"Looking at Art"

That is the title of a class I recently took through the Worcester Institute for Senior Education (WISE) at Assumption University. Ginny Powell-Brasier, a docent at the Worcester Art Museum and one of the instructors, presented two handy-dandy lists for how to look at art.

The first list she calls the "4 C’s" -- applicable to any work of visual art.

Compelling – First impressions. Does it get/hold my attention? Why?

Composition – Design? Lines? Shapes? Eye movement? Colors? Texture?

Content – Who/what is shown in the work? (Title may give clues)

Context – Symbolism? Purpose? Events in artist’s life? Historical events? (Label may give clues)

And the second she calls "FABSS" -- applicable to portraits.

Facial Expression


Body Language



I like these lists a lot. For one thing, I can remember them but more so, they provide a nice framework for thinking about works of art.

So, here's a couple of images for you to practice with!

The first is titled "Cobblestones" from my "What the Night Mouse Saw" series. Is the image compelling? What do you think of the composition? Is the content clear? How about the context? Since the context for this series is how a "night mouse" views the world, why would s/he be more interested in the cobblestones than the Vietnam Veterans Memorial and Washington Monument?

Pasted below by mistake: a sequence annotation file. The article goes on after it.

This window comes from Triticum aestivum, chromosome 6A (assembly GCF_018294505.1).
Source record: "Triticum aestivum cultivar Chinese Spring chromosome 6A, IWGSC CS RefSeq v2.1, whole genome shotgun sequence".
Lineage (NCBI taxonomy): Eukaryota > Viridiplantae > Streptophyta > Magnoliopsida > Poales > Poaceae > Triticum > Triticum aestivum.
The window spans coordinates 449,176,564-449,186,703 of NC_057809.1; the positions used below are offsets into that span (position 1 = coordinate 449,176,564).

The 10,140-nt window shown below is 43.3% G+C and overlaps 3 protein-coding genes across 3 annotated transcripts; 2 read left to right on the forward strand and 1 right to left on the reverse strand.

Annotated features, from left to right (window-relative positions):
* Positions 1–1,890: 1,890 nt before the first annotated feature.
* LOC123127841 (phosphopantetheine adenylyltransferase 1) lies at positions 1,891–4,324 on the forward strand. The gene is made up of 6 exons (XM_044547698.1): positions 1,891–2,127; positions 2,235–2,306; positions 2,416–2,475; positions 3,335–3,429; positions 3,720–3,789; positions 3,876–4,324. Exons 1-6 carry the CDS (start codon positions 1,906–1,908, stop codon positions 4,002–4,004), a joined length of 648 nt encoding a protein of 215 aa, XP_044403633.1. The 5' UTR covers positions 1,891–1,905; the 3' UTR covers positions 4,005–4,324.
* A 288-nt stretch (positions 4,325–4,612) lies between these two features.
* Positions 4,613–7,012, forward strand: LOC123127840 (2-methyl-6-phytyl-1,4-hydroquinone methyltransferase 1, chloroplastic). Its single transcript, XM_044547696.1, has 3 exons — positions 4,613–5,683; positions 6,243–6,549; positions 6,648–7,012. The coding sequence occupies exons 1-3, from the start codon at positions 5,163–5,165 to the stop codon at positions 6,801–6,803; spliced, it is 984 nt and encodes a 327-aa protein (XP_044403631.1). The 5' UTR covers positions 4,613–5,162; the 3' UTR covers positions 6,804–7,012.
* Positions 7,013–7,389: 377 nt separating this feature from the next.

Untitled photo

The second is titled "Justine and Grant" from my "Seven Artists and a Toothbrush Factory" series. Did the "FABSS" list influence your impression of this portrait?

Brushworks, Florence, MA; March, 2017

This image from my "Waterlines" series was selected for the "Blue Skies" exhibition, juried by Kat Kiernan, publisher of "Don't Take Pictures" magazine. This series was shot over a 12-month period along a 30-foot section of an aqueduct near my house. All of the images are reflections from small sections of the surface.

Southborough, MA; December, 2012

Here's the link to the show:


Here's the link to my "Waterlines" series:


And here's the YouTube link to a talk I've given a couple of times titled "Education of an Artist -- Insights from Mentors" Even some total strangers gave it a thumbs up so feel free to pass it along to any aspiring artists you think might find it useful.


I just created a Kindle version of my book "Hyperbole World." It contains a bunch of new "world" images that were photographed since the paperback was published. Here's the link:


Marky Kauffmann, my friend and a hugely creative photographer, gave a terrific talk about her work and influences. Highly recommended! Here's the link:


Another dear friend and respected art historian, Gary Schwartz, was part of a Sotheby's panel discussing "Rembrandt van Rijn | Why the Dutch Master Remains Relevant." If you're at all interested in Rembrandt's work, I highly recommend this discussion.


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